positions as to why we educate, as education is often considered sufficient reason. Broadly, progressive
education seeks to empower learners to change the world, while conservative education seeks to
provide them with the tools to keep the current systems going. Hine says: “The deeper question of why
we want to educate should drive the form of education we propose. We should remember that Dewey’s
fundamental message was not about types of learning, but why this was important. The answer now is
that it was a century ago, is that the approach we call constructivism is what is needed to support
democracy, to educate a populace to be thinking, critical citizens. The criterion to apply to any idea is
does this idea lead to the direction of supporting the social and moral goals of a democratic society, or
hinder them?”
ASTC Session ’04: New Models V-8: 7
White Oak Associates, Inc. December 28, 2004
Public Dissemination
Museo Da Vida (Rio de Janeiro, Brazil):
Paolo Gadelha
30
Working in partnership with the schools and other organizations, museums can be effective tools for
the public dissemination of public health and other information, particularly with regard to lifestyle
and behavior. “The message is that science education, paired with community participation, can
effectively change risky behaviors and combat pernicious health conditions,” says Paulo Gadelha.
Teacher Professional Development
COSI (Toledo, OH):
Bill Booth
Science Museum of Minnesota (St. Paul, MN):
David Chittenden
31 Model B
Inquiry based learning is encouraged by schools, yet few teachers know how to use inquiry based
learning in the classroom to meet curriculum and national standards. Some science centers are taking
active roles in professional development for teachers. Reaching teachers in their early professional years
is most important, to provide a helping hand through their difficult learning curve. COSI Toledo has a
contract with the local school system to train elementary teachers.
Pipeline for Science Teachers
Contributed by Eric Siegel, NYHS
32
“The greatest leverage an urban science center has to improve science learning is through impact upon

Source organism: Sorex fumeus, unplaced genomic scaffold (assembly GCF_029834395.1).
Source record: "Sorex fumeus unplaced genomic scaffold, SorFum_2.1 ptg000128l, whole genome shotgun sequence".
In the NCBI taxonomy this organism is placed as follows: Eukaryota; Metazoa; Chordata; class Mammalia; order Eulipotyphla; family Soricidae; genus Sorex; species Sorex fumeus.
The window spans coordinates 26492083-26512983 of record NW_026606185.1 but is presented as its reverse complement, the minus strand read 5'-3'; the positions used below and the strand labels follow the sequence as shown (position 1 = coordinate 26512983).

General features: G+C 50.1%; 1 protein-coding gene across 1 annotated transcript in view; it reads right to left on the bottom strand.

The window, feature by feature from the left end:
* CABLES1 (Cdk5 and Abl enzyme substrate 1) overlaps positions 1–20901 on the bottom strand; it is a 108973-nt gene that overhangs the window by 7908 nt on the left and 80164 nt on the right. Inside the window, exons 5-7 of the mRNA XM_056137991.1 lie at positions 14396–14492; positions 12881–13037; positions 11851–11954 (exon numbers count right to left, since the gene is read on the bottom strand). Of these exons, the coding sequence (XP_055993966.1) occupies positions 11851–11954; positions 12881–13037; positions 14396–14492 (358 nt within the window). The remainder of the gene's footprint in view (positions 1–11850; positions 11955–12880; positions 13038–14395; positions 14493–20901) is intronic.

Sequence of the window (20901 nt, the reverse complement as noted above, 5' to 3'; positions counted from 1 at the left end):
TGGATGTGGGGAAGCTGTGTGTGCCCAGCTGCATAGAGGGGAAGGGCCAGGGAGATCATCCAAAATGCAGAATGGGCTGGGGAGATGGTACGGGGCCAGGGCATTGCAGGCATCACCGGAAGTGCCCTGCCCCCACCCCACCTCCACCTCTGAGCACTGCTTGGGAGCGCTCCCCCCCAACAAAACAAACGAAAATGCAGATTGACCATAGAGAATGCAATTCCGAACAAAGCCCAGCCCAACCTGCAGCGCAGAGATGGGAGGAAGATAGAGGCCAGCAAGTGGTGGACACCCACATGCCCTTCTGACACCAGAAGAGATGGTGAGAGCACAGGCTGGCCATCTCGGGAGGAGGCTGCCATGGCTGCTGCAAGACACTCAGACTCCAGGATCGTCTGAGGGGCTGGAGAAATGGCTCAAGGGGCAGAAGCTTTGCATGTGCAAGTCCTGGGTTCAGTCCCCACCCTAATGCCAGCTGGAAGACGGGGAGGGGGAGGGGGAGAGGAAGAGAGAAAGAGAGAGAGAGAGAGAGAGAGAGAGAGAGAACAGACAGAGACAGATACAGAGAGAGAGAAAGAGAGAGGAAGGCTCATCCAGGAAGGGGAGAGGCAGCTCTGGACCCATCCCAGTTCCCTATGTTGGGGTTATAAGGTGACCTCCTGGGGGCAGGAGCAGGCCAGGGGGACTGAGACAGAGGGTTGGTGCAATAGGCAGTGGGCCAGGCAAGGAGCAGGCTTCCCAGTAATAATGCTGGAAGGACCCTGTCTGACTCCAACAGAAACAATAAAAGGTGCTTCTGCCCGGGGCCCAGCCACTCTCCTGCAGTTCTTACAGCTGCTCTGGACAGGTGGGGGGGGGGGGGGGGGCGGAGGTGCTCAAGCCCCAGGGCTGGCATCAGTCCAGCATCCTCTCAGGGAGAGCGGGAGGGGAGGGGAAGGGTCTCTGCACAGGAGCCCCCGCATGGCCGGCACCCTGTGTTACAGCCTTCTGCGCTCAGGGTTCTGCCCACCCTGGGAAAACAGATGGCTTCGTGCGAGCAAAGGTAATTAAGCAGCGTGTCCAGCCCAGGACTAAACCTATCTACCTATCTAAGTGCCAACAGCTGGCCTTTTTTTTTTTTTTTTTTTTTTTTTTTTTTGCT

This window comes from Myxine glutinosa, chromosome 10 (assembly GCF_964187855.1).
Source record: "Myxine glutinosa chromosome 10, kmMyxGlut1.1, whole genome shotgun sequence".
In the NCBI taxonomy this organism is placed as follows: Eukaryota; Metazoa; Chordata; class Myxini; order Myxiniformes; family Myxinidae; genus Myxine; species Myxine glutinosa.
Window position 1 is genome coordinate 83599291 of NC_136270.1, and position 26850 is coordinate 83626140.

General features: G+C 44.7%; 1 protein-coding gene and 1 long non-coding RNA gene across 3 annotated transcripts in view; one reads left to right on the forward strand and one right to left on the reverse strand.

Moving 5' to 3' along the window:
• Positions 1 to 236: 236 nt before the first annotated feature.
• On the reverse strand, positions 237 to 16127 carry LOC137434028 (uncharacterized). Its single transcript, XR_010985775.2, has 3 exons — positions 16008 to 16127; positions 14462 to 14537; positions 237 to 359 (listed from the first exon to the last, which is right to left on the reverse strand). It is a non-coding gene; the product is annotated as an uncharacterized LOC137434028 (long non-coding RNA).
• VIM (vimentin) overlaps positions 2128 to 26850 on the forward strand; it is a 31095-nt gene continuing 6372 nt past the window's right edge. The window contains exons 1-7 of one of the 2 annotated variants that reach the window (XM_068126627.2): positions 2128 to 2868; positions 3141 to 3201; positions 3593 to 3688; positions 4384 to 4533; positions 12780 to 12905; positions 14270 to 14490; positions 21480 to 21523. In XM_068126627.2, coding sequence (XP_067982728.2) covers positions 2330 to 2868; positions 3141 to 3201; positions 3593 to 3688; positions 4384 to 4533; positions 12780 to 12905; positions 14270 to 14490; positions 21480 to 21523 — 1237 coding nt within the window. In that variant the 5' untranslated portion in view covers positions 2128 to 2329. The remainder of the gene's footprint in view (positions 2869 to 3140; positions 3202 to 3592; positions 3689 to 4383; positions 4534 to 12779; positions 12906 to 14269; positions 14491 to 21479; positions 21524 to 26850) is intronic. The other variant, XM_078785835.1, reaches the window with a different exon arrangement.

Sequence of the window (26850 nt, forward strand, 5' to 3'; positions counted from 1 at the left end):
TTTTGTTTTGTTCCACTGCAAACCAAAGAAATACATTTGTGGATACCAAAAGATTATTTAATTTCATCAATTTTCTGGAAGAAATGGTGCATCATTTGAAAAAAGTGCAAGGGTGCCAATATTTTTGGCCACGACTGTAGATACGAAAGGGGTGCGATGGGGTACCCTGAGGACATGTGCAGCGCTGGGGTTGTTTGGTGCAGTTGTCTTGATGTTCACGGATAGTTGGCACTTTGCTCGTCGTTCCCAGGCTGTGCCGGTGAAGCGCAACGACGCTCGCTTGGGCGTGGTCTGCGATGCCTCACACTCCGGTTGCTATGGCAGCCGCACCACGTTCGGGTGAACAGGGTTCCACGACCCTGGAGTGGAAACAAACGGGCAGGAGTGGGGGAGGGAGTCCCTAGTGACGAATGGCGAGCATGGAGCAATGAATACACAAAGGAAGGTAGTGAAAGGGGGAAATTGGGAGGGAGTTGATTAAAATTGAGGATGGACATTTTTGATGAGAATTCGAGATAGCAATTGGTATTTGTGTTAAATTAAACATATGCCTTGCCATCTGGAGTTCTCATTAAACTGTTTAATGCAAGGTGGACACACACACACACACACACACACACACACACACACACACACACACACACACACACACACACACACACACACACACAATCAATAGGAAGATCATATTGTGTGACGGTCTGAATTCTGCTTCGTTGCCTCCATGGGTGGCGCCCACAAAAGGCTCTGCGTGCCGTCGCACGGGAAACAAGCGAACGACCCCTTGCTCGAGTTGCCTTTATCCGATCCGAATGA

science teaching. The youth programs that already exist in science centers offer a rich source of future
science teachers. [The New York Hall of Science is] exploring a way to address the critical shortage in
science teaching by offering our Career Ladder participants tuition wavers at pre-service education
programs at public colleges for an agreement to teach in the local system for a fixed period of time.
We hope to convince the City Department of Education that this is an investment that will result in a
cadre of diverse, city-wise science teachers.’
Partnerships for a Nation of Learners
CPB/IMLS
33
Funding agencies are moved by real collaborations, especially among non-profits with allied missions.
The Corporation for Public Broadcasting and the Institute for Museum and Library Services have a
new funding initiative that supports collaborations among museums, libraries and public television.
This is part of a national program to encourage a Nation of Learners. Marsha Semmel at the IMLS
notes that “funded projects need to demonstrate how they will use the combined resources of
museums, libraries and public broadcasting (radio or television) stations to address community needs.
(See more at the web site, which will become the project’s ‘knowledge commons’: